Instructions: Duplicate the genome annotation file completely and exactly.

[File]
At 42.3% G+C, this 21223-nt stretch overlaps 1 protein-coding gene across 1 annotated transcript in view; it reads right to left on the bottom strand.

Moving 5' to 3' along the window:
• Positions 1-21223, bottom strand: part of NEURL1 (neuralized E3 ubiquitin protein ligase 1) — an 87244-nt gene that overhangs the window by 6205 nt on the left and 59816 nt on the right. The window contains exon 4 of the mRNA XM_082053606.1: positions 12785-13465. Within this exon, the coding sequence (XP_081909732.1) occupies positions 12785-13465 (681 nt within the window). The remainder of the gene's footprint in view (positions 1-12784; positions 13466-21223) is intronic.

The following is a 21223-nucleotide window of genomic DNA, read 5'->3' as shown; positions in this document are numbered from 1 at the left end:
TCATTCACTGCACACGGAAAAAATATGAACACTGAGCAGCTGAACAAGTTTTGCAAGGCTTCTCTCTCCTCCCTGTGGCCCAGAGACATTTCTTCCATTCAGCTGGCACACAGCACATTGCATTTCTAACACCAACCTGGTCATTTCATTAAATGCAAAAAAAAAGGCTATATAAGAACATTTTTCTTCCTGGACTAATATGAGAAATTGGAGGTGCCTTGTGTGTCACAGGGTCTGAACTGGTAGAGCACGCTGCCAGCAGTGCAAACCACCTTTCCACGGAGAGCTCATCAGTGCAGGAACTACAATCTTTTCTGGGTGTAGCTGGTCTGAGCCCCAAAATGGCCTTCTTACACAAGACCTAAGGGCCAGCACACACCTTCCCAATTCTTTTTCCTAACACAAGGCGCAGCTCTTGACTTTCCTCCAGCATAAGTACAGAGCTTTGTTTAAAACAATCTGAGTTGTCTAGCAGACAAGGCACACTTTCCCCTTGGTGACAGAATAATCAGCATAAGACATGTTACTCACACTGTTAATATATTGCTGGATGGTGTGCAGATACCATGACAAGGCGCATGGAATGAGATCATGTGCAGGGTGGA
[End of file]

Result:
At 42.3% G+C, this 21223-nt stretch overlaps 1 protein-coding gene across 1 annotated transcript in view; it reads right to left on the bottom strand.

Moving 5' to 3' along the window:
• Positions 1-21223, bottom strand: part of NEURL1 (neuralized E3 ubiquitin protein ligase 1) — an 87244-nt gene that overhangs the window by 6205 nt on the left and 59816 nt on the right. The window contains exon 4 of the mRNA XM_082053606.1: positions 12785-13465. Within this exon, the coding sequence (XP_081909732.1) occupies positions 12785-13465 (681 nt within the window). The remainder of the gene's footprint in view (positions 1-12784; positions 13466-21223) is intronic.

The following is a 21223-nucleotide window of genomic DNA, read 5'->3' as shown; positions in this document are numbered from 1 at the left end:
TCATTCACTGCACACGGAAAAAATATGAACACTGAGCAGCTGAACAAGTTTTGCAAGGCTTCTCTCTCCTCCCTGTGGCCCAGAGACATTTCTTCCATTCAGCTGGCACACAGCACATTGCATTTCTAACACCAACCTGGTCATTTCATTAAATGCAAAAAAAAAGGCTATATAAGAACATTTTTCTTCCTGGACTAATATGAGAAATTGGAGGTGCCTTGTGTGTCACAGGGTCTGAACTGGTAGAGCACGCTGCCAGCAGTGCAAACCACCTTTCCACGGAGAGCTCATCAGTGCAGGAACTACAATCTTTTCTGGGTGTAGCTGGTCTGAGCCCCAAAATGGCCTTCTTACACAAGACCTAAGGGCCAGCACACACCTTCCCAATTCTTTTTCCTAACACAAGGCGCAGCTCTTGACTTTCCTCCAGCATAAGTACAGAGCTTTGTTTAAAACAATCTGAGTTGTCTAGCAGACAAGGCACACTTTCCCCTTGGTGACAGAATAATCAGCATAAGACATGTTACTCACACTGTTAATATATTGCTGGATGGTGTGCAGATACCATGACAAGGCGCATGGAATGAGATCATGTGCAGGGTGGA